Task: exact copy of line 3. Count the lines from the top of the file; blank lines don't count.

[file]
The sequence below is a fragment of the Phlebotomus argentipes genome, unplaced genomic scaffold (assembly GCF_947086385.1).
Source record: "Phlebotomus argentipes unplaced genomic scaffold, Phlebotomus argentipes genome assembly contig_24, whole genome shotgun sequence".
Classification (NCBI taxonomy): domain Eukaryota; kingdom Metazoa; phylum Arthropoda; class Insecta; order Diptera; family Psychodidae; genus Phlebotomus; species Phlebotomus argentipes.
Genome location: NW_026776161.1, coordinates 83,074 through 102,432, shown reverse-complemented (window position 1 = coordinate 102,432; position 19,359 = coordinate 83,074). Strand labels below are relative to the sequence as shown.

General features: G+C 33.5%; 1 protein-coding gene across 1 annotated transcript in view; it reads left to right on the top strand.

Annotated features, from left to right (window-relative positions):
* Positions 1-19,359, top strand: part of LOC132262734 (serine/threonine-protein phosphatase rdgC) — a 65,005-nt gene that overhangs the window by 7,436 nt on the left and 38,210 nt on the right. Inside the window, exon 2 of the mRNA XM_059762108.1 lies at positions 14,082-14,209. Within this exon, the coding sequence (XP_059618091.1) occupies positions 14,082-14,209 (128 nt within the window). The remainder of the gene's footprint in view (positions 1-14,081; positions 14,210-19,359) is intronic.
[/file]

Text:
Classification (NCBI taxonomy): domain Eukaryota; kingdom Metazoa; phylum Arthropoda; class Insecta; order Diptera; family Psychodidae; genus Phlebotomus; species Phlebotomus argentipes.